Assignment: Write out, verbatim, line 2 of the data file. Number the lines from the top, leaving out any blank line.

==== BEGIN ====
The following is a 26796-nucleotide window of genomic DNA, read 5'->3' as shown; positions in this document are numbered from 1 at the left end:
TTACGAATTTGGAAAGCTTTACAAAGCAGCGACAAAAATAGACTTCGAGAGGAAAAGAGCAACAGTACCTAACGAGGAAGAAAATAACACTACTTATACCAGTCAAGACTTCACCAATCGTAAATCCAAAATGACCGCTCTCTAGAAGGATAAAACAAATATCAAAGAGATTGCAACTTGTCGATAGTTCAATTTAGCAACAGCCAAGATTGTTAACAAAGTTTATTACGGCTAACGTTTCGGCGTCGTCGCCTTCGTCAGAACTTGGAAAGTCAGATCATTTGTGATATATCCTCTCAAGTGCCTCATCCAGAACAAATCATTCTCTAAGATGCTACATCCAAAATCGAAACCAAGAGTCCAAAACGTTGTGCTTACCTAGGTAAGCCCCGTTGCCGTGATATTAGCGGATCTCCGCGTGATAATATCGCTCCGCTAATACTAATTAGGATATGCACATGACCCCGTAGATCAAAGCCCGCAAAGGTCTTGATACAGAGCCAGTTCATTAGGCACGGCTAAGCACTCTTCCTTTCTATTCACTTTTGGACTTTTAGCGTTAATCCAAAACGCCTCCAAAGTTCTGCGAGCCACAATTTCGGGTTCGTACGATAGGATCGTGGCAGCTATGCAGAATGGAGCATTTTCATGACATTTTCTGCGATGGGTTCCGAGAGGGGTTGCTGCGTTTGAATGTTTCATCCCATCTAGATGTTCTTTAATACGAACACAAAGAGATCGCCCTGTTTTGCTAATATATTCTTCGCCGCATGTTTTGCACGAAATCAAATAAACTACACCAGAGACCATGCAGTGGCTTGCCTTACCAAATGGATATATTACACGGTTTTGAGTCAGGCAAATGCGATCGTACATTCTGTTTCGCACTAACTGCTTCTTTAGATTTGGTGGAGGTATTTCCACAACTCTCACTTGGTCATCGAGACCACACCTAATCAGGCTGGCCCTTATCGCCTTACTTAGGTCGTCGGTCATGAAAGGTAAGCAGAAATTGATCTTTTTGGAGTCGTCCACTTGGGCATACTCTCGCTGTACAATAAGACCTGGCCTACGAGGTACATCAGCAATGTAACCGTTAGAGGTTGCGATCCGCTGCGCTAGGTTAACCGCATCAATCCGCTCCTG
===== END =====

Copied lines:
TTACGAATTTGGAAAGCTTTACAAAGCAGCGACAAAAATAGACTTCGAGAGGAAAAGAGCAACAGTACCTAACGAGGAAGAAAATAACACTACTTATACCAGTCAAGACTTCACCAATCGTAAATCCAAAATGACCGCTCTCTAGAAGGATAAAACAAATATCAAAGAGATTGCAACTTGTCGATAGTTCAATTTAGCAACAGCCAAGATTGTTAACAAAGTTTATTACGGCTAACGTTTCGGCGTCGTCGCCTTCGTCAGAACTTGGAAAGTCAGATCATTTGTGATATATCCTCTCAAGTGCCTCATCCAGAACAAATCATTCTCTAAGATGCTACATCCAAAATCGAAACCAAGAGTCCAAAACGTTGTGCTTACCTAGGTAAGCCCCGTTGCCGTGATATTAGCGGATCTCCGCGTGATAATATCGCTCCGCTAATACTAATTAGGATATGCACATGACCCCGTAGATCAAAGCCCGCAAAGGTCTTGATACAGAGCCAGTTCATTAGGCACGGCTAAGCACTCTTCCTTTCTATTCACTTTTGGACTTTTAGCGTTAATCCAAAACGCCTCCAAAGTTCTGCGAGCCACAATTTCGGGTTCGTACGATAGGATCGTGGCAGCTATGCAGAATGGAGCATTTTCATGACATTTTCTGCGATGGGTTCCGAGAGGGGTTGCTGCGTTTGAATGTTTCATCCCATCTAGATGTTCTTTAATACGAACACAAAGAGATCGCCCTGTTTTGCTAATATATTCTTCGCCGCATGTTTTGCACGAAATCAAATAAACTACACCAGAGACCATGCAGTGGCTTGCCTTACCAAATGGATATATTACACGGTTTTGAGTCAGGCAAATGCGATCGTACATTCTGTTTCGCACTAACTGCTTCTTTAGATTTGGTGGAGGTATTTCCACAACTCTCACTTGGTCATCGAGACCACACCTAATCAGGCTGGCCCTTATCGCCTTACTTAGGTCGTCGGTCATGAAAGGTAAGCAGAAATTGATCTTTTTGGAGTCGTCCACTTGGGCATACTCTCGCTGTACAATAAGACCTGGCCTACGAGGTACATCAGCAATGTAACCGTTAGAGGTTGCGATCCGCTGCGCTAGGTTAACCGCATCAATCCGCTCCTG